However, gas turbines have made something of a comeback in merchant ships with several new major cruise vessels utilising this power source, including the QM2 which has two General Electric 40,000SHP units fitted in addition to four diesel motors.

John Cassels 7th January 2006 10:57

I was ch,mate on all 4 Seatrain ships 1974-1977 and have never heard of the
Asiafreighter(fastest of the 4) recording 43kts. Also 36 knts without 120% power
is also an exageration.
Was on board her during the famous Arsine gas incident and even running out
to the western approaches to meet up with HMS Kent for the gas freeing operation
we never got near to 36 kts.
They were also not particularly good sea ships , especially in a following sea and
stability was the mate's nightmare.
The most that can be said for the speed ia that you very rarely had a crossing


Gulpers 7th January 2006 11:08


Happy New Year!

Beg to differ! I was on board AF with Dougie Naismith as Old Man when she clocked 43 knots 'over the ground' in the Pentland Firth. I vividly recall Dougie's celebratory binge afterwards! The 43 knot spurt was only over a very short period (12 minutes) but was still most exhilarating. Conditions in the Pentland Firth were absolutely perfect and unusually, flat calm. Our ETA was timed to perfection so we able to make the transit at the maximum ebb spring tide.
No disrespect to Dougie whatsoever, he was a madman at times but he was probably the best ship handler I ever sailed with. (Thumb)

John Cassels 7th January 2006 18:44

Your lack of experience re the GTV's is beginning to show.

43 knts (over the ground )---------how was that acertained... in your dreams !.

If you think that DM was probably the best ship handler you ever sailed with...
then I rest my case.


Gulpers 8th January 2006 09:34


I'm not going to fall out with you over this! I only sailed on the two Asia ships, not all four like you but, I reiterate that I was there, and I know what I witnessed.

As for a character assassination of DN - I'm not going to get into that one. I will however say that I wasn't a great fan of his because of his drinking habits but on several occasions I witnessed him manoeuvring those ships in a way that no other could! Maybe it was alcohol-induced bravado, or pure luck, but he did the business!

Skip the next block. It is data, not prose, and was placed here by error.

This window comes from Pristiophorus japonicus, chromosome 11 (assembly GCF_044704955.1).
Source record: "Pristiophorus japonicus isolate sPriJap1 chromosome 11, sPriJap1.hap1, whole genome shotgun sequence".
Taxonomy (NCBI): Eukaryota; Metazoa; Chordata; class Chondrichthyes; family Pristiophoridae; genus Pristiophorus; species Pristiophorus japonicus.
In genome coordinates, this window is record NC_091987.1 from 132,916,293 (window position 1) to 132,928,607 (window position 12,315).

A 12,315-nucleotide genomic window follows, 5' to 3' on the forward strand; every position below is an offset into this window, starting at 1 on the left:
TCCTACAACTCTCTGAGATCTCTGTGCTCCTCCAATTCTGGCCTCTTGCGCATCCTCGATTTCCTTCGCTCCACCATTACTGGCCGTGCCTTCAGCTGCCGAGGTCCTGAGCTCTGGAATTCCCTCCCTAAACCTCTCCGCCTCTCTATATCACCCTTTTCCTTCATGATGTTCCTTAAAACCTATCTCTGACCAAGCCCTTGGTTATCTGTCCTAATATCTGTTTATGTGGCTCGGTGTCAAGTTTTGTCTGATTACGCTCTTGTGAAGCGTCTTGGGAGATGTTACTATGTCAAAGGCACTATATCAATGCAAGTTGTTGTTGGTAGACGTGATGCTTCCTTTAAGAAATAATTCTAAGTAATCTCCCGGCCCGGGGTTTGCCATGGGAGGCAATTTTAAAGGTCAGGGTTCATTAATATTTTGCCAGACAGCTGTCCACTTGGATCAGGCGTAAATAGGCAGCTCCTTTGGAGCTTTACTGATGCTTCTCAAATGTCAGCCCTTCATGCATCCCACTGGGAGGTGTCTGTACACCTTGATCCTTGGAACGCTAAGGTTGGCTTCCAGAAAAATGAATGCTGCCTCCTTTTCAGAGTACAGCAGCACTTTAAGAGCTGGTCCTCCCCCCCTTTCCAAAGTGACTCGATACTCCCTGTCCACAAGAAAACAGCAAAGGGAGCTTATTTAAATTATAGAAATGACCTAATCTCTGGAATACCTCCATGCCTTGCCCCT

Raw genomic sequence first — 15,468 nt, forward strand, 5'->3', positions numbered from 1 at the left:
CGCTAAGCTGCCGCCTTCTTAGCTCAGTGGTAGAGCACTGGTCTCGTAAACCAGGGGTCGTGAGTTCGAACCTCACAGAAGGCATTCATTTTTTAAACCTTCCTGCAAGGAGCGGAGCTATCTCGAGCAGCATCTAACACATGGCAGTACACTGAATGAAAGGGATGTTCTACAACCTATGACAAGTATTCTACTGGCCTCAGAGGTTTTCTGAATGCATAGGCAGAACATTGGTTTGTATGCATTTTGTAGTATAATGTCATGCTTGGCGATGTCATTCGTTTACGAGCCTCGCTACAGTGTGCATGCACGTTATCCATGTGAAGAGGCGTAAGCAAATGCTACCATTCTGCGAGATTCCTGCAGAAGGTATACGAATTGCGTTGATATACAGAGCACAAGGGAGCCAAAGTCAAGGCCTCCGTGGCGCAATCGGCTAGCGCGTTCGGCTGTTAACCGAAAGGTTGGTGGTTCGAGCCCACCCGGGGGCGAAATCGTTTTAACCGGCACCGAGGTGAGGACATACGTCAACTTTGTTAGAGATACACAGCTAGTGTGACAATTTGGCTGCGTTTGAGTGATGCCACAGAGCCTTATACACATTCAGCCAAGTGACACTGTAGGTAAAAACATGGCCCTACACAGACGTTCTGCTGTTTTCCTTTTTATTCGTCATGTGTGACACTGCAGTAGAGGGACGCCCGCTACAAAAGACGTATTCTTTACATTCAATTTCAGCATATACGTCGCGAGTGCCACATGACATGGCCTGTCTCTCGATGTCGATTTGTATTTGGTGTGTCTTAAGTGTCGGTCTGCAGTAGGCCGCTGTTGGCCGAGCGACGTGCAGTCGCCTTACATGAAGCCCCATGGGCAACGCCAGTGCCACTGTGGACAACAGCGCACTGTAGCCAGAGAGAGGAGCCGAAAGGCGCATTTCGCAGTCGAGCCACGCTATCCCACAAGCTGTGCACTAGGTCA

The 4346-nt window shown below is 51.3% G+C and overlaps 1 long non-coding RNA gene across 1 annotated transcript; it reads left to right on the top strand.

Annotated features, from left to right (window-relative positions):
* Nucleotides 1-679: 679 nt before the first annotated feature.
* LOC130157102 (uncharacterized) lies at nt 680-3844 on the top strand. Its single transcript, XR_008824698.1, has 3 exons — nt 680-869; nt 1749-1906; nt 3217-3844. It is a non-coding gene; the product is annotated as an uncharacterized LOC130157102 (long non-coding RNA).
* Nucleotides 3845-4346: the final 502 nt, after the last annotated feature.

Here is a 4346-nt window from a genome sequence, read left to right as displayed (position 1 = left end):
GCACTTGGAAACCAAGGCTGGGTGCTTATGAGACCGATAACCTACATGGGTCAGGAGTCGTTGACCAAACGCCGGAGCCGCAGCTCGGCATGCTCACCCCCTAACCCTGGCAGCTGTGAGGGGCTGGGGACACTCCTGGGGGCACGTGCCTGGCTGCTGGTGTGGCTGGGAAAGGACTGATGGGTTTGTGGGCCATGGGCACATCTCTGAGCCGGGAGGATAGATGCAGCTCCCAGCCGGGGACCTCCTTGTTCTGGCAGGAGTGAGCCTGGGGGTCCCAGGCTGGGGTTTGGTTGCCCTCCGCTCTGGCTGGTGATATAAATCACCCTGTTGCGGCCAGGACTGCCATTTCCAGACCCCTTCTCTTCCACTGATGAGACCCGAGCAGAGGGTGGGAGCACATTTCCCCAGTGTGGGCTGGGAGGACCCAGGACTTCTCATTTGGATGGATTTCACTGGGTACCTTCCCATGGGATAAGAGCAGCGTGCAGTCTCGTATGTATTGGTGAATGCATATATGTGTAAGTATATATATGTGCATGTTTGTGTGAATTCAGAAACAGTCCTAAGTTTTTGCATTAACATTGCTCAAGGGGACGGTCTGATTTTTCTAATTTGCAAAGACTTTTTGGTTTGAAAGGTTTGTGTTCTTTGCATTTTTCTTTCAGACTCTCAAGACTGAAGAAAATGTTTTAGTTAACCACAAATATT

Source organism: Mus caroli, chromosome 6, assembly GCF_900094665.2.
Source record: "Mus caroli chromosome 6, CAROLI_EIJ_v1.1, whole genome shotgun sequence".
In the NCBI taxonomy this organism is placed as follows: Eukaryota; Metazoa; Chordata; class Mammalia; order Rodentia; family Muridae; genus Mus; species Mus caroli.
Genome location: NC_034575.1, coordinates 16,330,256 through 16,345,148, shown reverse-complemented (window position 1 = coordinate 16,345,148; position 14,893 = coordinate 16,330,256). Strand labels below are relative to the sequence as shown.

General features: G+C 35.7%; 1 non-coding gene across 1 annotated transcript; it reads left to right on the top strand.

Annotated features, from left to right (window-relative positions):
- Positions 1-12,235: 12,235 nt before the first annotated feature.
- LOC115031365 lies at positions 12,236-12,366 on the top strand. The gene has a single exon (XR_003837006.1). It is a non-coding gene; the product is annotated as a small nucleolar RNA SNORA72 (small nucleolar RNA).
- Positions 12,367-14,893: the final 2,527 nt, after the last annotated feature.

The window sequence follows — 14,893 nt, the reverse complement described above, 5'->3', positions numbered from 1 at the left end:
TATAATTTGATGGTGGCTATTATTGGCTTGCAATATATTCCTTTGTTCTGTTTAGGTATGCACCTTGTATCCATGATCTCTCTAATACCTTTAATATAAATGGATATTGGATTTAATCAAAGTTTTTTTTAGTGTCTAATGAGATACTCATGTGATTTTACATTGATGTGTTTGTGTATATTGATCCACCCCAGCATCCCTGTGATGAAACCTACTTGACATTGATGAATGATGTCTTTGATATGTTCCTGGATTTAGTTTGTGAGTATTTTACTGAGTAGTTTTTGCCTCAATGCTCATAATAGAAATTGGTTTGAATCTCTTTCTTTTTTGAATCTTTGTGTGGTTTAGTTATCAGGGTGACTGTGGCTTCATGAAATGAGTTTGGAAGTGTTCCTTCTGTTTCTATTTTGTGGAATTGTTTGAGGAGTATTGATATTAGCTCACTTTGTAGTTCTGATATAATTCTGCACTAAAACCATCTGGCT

contals 8th January 2006 23:29

I only did a single (28 day) trip on Asialiner in 1975 ish as cadet. George Mayne was old man and spent his last trip in the foces'l making furniture

I remember the entire crew being permanently jet lagged as there were clocks every night due to the speed.

Storm damage resulted in a plentiful supply of bicycles washed up on deck.

On our return to Rotterdam a change of pilots asked for Full ahead- being cadet I did as told, within a ships length we were doing 12 knots, the third mate pulled her back and rapped my knuckles- (Ian MacKay?)

There were rumours then of the Asiafreighters 43 knots through the Pentland Firth, apparently a van was seen on a parrallel course ashore and the ship left it standing.

After I left there were interesting stories about Seatrain being a money laundering excercise for an Italian-American organisation in Hoboken. Unconfirmed reports of 40 foot containers in the dock area being fitted out and staffed by PVC clad ladies offering "services" to passers by....


RobW 9th January 2006 16:44

Please feel free to check out the photos of this class recently posted on the gallery under 'Asiafreighter'.
During their diesel days Harwich pilots would moan about their lack of maneuveribility, twin screw one rudder didn't help I guess without the punch of gas turbines.